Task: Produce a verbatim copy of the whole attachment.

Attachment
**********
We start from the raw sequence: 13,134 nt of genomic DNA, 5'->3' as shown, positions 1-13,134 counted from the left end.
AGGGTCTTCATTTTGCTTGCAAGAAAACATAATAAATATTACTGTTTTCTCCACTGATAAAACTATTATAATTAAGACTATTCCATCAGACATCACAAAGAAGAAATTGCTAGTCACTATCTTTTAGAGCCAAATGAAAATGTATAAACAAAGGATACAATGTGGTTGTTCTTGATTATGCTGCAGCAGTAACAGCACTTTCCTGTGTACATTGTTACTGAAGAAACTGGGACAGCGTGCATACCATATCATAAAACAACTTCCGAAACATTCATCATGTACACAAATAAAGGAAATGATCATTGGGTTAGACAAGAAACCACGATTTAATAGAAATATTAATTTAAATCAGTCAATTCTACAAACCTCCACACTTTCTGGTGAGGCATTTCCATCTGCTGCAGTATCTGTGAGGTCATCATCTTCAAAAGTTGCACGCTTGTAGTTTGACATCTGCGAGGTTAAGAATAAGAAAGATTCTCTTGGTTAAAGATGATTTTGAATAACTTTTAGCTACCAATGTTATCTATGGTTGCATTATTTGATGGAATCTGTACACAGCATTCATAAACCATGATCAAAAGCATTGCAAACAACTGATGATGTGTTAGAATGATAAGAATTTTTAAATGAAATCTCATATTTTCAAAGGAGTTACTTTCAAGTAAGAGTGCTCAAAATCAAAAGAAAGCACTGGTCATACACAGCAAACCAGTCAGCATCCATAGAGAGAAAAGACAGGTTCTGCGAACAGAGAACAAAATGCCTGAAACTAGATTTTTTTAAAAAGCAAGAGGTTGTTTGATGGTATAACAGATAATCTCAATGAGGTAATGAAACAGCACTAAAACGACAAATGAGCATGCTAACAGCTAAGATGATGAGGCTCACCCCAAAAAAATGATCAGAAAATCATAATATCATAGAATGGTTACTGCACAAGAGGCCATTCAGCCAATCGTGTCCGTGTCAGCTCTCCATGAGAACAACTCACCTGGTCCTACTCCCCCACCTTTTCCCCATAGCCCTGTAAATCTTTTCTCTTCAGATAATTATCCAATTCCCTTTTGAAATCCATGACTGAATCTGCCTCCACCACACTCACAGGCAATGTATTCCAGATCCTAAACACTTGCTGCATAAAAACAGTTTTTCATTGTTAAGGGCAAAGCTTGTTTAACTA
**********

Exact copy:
We start from the raw sequence: 13,134 nt of genomic DNA, 5'->3' as shown, positions 1-13,134 counted from the left end.
AGGGTCTTCATTTTGCTTGCAAGAAAACATAATAAATATTACTGTTTTCTCCACTGATAAAACTATTATAATTAAGACTATTCCATCAGACATCACAAAGAAGAAATTGCTAGTCACTATCTTTTAGAGCCAAATGAAAATGTATAAACAAAGGATACAATGTGGTTGTTCTTGATTATGCTGCAGCAGTAACAGCACTTTCCTGTGTACATTGTTACTGAAGAAACTGGGACAGCGTGCATACCATATCATAAAACAACTTCCGAAACATTCATCATGTACACAAATAAAGGAAATGATCATTGGGTTAGACAAGAAACCACGATTTAATAGAAATATTAATTTAAATCAGTCAATTCTACAAACCTCCACACTTTCTGGTGAGGCATTTCCATCTGCTGCAGTATCTGTGAGGTCATCATCTTCAAAAGTTGCACGCTTGTAGTTTGACATCTGCGAGGTTAAGAATAAGAAAGATTCTCTTGGTTAAAGATGATTTTGAATAACTTTTAGCTACCAATGTTATCTATGGTTGCATTATTTGATGGAATCTGTACACAGCATTCATAAACCATGATCAAAAGCATTGCAAACAACTGATGATGTGTTAGAATGATAAGAATTTTTAAATGAAATCTCATATTTTCAAAGGAGTTACTTTCAAGTAAGAGTGCTCAAAATCAAAAGAAAGCACTGGTCATACACAGCAAACCAGTCAGCATCCATAGAGAGAAAAGACAGGTTCTGCGAACAGAGAACAAAATGCCTGAAACTAGATTTTTTTAAAAAGCAAGAGGTTGTTTGATGGTATAACAGATAATCTCAATGAGGTAATGAAACAGCACTAAAACGACAAATGAGCATGCTAACAGCTAAGATGATGAGGCTCACCCCAAAAAAATGATCAGAAAATCATAATATCATAGAATGGTTACTGCACAAGAGGCCATTCAGCCAATCGTGTCCGTGTCAGCTCTCCATGAGAACAACTCACCTGGTCCTACTCCCCCACCTTTTCCCCATAGCCCTGTAAATCTTTTCTCTTCAGATAATTATCCAATTCCCTTTTGAAATCCATGACTGAATCTGCCTCCACCACACTCACAGGCAATGTATTCCAGATCCTAAACACTTGCTGCATAAAAACAGTTTTTCATTGTTAAGGGCAAAGCTTGTTTAACTA